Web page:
Macbeth has been known for a long time, hasn't it? The only text we have includes two songs by (or from) Middleton, and the play is particularly short, suggesting that Middleton revised it for performance and that text is the one we have. So not so much collaboration, as posthumous revision.
I think the theories of the new “disintegratonists” like Taylor are quite vulnerable. I do not object to the suggestion of collaborators working with Shakespeare in principle, but it maddens me to see this stated as fact and printed texts published with the names of co-authors (particularly that of a charlatan plagiarist and thief like Wilkins). Even more to see plays advertised with the two names as though it were a certain fact, rather than a bunch of academics quoting each other as authorities.
Gary Taylor having a creative approach. Indeed. “Creative” is not the right word for it.
This faux pas on Erne’s part aside, the monograph is quite interesting. The idea that there was an editor or even more than one is fair enough. Just because the first verifiable publication of a text is in the Folio doesn't mean there wasn't a definitive version - printed or playhouse copy - available to Condell/Heminges et al. Lear we know was an old play 'improved' by Shakespeare in the early 1600s and a few different printed versions (the History & the Tragedy) survive. Some plays we know were printed in quarto but would not have survived without the Folio.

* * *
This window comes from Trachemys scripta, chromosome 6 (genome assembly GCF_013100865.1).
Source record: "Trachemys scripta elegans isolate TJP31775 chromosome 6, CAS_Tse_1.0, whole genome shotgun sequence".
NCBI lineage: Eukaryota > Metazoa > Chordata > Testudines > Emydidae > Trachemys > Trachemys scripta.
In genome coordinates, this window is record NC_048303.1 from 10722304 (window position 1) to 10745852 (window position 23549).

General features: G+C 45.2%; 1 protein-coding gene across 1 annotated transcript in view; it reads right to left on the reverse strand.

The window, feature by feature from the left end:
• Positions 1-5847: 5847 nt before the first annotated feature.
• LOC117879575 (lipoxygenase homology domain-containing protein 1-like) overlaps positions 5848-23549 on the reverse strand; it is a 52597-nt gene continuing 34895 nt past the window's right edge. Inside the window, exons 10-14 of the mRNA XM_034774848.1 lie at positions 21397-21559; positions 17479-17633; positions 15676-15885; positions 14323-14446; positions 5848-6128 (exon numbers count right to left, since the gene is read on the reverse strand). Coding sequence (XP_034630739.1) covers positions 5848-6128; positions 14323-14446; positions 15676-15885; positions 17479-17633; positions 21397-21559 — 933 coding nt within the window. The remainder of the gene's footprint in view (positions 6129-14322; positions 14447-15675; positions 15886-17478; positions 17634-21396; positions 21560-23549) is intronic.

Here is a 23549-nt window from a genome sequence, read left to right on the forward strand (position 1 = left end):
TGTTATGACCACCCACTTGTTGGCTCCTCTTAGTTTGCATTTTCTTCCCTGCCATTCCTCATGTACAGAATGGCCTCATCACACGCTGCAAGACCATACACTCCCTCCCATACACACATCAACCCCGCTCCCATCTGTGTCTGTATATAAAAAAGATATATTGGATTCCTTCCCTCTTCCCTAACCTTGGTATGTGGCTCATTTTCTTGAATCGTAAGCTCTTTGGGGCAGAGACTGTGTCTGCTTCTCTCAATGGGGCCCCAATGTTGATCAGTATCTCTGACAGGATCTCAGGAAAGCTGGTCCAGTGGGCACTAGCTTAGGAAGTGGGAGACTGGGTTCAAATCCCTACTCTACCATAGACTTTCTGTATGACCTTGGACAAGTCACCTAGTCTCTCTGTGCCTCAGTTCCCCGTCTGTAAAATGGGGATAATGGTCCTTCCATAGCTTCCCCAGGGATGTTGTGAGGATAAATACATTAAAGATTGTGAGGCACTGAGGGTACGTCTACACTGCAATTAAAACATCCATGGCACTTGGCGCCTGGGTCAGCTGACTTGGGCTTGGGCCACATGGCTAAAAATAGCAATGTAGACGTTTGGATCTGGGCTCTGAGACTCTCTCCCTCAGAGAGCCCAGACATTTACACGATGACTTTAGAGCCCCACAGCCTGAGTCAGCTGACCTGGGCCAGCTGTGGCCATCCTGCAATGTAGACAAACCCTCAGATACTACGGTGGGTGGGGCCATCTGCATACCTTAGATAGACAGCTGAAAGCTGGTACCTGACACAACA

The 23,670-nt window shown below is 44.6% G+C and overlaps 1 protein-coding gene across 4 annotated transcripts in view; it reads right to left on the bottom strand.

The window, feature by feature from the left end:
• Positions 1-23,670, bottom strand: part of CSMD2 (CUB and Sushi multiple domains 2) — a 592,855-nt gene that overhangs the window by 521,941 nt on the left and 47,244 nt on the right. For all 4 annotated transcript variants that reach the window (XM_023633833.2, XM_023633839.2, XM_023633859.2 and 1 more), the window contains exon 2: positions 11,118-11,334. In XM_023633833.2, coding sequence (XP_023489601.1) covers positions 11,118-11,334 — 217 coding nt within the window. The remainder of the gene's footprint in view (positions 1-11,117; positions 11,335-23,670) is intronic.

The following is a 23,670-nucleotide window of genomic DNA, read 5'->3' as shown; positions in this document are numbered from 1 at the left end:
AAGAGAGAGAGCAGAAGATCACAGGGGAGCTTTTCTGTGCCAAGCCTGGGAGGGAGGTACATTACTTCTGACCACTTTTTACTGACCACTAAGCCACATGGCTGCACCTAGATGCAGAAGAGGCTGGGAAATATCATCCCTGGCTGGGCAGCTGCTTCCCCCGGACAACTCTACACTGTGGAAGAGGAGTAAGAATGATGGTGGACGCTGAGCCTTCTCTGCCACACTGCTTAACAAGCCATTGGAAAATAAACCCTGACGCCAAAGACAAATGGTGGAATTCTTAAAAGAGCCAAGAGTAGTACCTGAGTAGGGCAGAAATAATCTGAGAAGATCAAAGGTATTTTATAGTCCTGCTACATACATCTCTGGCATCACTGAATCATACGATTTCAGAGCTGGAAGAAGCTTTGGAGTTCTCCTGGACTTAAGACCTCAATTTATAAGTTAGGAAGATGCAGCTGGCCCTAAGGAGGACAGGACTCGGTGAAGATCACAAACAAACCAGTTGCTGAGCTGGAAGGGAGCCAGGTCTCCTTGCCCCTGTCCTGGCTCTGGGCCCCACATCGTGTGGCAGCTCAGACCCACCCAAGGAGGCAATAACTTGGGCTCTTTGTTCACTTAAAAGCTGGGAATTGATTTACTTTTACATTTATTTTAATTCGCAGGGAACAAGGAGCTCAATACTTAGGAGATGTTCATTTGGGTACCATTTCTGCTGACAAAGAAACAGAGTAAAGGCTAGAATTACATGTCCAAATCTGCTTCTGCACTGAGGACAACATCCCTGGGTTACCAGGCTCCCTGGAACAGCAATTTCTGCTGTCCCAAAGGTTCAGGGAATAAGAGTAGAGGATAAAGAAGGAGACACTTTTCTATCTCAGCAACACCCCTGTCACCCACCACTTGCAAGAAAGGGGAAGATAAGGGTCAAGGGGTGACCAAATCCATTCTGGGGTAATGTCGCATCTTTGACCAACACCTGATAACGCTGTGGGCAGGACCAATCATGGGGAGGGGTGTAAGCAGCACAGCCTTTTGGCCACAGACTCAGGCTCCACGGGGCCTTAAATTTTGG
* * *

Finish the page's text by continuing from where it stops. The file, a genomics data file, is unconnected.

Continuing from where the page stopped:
On the 'which editor' part - just to pick one play: 'Twelfth Night' is an exercise in anti-realism - 'more matter for a May morning' says Fabian... so a play about the 12th day of Xmas festivities is set in May? Or, when Feste says to Toby - that the surgeon is drunk: 'an hour agone, his eyes were set at 10 i' the morning'... i.e. all the action of the 2nd half of the play has occurred before midday. Hmmm. Not very likely...None of this needs an editor to explain - Twelfth Night has a clear anti-Aristotelian unity bias. The internal contradiction is a part of what the play is about: theatre (playing) is 'what we believe is happening is true'. Therefore, Malvolio is the centre of the play - as a Puritan he should be immune to these lies or appearances, but he is as susceptible to the imagined world and his imagination as everyone else. What is being asserted is the right of the play to be free of reality. That the play isn't consistent to what an audience has witnessed is not evidence that it was an editor who messed it up. The playwright wrote it like that on purpose.